OKAHANDJA – Informal settlements in NAMIBIA continue to experience high levels of poverty, despite government efforts to correct the situation.

Rural to urban migration creates informal settlements (Pic. Agencies)

NBC News says a 40-year-old resident of OKAHANDJA, a city of 24-THOUSAND people in OTJOZONDJUPA Region, has opened a soup kitchen in the VERGENOEG area.

It quotes CHRISTIANA SWARTBOOI as saying she has come up with the project in order to help feed poor members of her vulnerable community.

The national broadcaster says she opened the soup kitchen with the disadvantage and vulnerable children of the town in mind.

Ms SWARTBOOI, who is not employed, says her kitchen caters for about 128 children from MONDAY to SATURDAY.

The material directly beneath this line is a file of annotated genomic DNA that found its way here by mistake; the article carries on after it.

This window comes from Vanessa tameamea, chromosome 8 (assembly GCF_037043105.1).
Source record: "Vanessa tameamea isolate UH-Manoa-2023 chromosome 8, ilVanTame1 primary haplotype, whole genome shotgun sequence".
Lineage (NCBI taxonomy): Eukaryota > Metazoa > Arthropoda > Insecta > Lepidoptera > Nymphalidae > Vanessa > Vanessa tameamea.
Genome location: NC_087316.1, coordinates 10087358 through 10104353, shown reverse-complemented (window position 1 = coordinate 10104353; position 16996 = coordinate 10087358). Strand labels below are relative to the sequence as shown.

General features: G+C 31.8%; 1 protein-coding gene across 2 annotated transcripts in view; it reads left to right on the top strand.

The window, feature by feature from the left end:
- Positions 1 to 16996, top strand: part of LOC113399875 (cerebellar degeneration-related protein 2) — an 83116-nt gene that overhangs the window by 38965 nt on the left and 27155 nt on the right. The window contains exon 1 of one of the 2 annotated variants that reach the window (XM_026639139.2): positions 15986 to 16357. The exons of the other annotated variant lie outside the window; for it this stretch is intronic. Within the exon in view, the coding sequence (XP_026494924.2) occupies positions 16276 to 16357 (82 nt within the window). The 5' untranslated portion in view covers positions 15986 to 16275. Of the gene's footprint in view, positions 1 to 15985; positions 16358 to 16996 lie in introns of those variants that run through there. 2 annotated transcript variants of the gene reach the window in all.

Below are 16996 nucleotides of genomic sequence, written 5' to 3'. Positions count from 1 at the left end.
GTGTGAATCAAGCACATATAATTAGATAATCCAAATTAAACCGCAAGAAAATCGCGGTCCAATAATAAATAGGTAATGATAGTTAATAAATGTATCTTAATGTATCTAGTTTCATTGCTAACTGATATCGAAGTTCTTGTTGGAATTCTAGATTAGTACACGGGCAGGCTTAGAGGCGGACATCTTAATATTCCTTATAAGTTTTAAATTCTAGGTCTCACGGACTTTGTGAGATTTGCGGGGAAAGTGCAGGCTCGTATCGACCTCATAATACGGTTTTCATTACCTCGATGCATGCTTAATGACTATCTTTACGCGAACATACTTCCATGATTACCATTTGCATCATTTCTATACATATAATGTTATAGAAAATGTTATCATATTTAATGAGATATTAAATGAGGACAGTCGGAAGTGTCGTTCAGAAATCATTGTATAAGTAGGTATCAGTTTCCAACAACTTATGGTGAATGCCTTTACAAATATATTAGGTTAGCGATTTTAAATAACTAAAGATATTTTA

She says it all started after a FIVE-year-old boy with his younger brother woke her up ONE morning asking for any leftover food.

Ms SWARTBOOI says the event broke her heart; and she decided to open the kitchen and a playschool from which she makes a little amount of money.

She says she uses the earnings to buy food and keep the soup kitchen running, but the business faces some challenges such as lack of water, sanitation facilities, and electricity.

However, Ms SWARTBOOI says despite all the difficulties, she still has big dreams for the project; and she calls on any GOOD SAMARITAN out there to help keep the soup kitchen running.

Researchers and authors say the SADC country is undergoing a rapid transition from a rural-based society to one based largely in urban areas.

They say the situation is most visible in informal settlements that accommodate poor families in shacks on the edges of towns.

Urban NAMIBIA reportedly now has some 140-THOUSAND unofficial homes and the number may double over the next SEVEN or EIGHT years if the authorities do not address the trend urgently./Sabanews/cam

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